Other times, the destruction was of our own making due to short sightedness. We once developed a special event puzzle based on the placement of hors d’oeuvres on a platter. It seemed like a great idea, until the players showed up at the event not having eaten all day. Our delicious food puzzle was gone very quickly. 

Some wear and tear should be accepted in exchange for a great puzzle that allows players to engage with something with which they would not normally be able to connect. The central challenge in our Samurai Espionage game requires players to assemble an antique suit of samurai armor. 

While this object was designed to withstand actual war, escape game players are arguably more damaging. But within reason, we let players have a good time handling something that would normally be off limits in a museum.

Focus and distractions 

Numbers, colors, shapes, riddles. These are the fundamental elements from which many puzzles are created. Put these pieces together in the right combination, and the answer comes into view. Put them together in the wrong one, and your players could end up confused and far away from the answer.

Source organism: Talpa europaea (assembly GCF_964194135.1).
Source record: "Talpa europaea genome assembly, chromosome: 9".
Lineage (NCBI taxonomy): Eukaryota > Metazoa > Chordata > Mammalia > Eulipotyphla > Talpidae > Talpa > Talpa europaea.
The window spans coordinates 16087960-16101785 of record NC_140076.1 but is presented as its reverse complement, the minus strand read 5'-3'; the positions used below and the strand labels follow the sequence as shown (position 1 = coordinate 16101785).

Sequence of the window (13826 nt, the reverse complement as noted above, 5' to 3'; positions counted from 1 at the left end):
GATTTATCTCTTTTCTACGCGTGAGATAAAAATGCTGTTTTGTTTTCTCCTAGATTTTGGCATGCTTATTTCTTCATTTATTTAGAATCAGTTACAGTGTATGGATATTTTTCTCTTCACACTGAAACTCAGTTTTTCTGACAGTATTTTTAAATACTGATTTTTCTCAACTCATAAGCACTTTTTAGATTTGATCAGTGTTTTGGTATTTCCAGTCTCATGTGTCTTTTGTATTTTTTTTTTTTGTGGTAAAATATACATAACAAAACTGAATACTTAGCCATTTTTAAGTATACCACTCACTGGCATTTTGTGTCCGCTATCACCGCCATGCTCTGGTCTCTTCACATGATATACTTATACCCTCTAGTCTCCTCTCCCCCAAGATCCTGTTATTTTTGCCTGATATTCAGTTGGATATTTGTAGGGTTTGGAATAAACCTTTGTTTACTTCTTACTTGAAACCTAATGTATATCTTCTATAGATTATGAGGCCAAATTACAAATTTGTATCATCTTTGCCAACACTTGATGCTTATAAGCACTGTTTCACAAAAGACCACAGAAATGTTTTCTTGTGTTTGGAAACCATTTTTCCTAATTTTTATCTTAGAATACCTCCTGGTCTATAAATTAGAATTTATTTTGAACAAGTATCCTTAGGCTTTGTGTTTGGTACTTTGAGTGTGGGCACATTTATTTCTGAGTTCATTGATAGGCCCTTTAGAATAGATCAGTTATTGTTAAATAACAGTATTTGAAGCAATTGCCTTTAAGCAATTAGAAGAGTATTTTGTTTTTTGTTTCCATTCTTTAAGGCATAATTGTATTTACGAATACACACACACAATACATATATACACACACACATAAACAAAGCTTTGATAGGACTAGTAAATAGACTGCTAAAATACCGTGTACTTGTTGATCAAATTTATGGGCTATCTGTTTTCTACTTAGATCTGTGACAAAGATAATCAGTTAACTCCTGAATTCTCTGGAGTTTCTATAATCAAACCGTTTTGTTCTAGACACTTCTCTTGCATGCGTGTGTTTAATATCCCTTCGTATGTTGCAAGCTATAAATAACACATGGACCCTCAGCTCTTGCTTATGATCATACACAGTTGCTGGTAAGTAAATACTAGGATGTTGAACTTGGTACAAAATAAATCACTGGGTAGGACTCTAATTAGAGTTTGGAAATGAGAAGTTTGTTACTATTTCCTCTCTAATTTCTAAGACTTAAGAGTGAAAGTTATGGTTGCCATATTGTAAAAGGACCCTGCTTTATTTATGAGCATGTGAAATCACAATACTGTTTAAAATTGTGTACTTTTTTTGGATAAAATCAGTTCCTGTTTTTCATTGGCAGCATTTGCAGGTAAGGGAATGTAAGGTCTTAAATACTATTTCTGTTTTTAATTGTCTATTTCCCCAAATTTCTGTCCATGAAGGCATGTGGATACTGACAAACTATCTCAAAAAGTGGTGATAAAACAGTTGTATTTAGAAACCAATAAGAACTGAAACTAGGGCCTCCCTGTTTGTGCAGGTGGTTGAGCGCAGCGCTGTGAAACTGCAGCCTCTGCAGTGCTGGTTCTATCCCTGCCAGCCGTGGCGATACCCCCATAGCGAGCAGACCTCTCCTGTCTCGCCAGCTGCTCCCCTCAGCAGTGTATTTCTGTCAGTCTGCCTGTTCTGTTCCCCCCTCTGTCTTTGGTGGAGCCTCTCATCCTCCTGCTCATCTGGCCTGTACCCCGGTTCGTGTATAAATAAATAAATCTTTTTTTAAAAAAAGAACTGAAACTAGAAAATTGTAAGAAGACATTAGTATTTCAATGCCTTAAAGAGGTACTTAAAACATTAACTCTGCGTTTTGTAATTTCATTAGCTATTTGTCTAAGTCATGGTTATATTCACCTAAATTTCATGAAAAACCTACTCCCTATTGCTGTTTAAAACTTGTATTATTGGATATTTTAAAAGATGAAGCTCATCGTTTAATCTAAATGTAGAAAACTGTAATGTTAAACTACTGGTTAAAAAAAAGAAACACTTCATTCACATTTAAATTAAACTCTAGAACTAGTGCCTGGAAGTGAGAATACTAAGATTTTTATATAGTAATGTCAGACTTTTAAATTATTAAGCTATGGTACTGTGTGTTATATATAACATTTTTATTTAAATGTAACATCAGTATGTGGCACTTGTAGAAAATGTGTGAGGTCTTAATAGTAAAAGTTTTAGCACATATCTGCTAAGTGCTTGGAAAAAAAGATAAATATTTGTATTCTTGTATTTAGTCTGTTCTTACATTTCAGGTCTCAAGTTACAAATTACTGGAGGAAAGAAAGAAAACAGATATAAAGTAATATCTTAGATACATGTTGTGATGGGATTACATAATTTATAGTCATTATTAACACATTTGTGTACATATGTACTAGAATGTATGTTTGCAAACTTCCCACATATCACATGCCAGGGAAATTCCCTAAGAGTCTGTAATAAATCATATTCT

While game designers will often add a red herring or a piece of information which is intended to be misleading, outright distractions should be avoided. Remember, if players have only 10 minutes to solve a puzzle, sending players on a wild goose chase probably will not lead to satisfied customers. 


Because our games ask players to think differently, they are already open to a wide range of possible approaches for any given puzzle. This is when team dynamics can play havoc with a puzzle designer’s best intentions. We can never predict what any one player will attach themselves to, convincing themselves that it is connected to solving the puzzle. Likewise, many designers who think elements can only be viewed in a certain way are often amazed (and a little dejected) to see a completely different–and completely valid–perspective.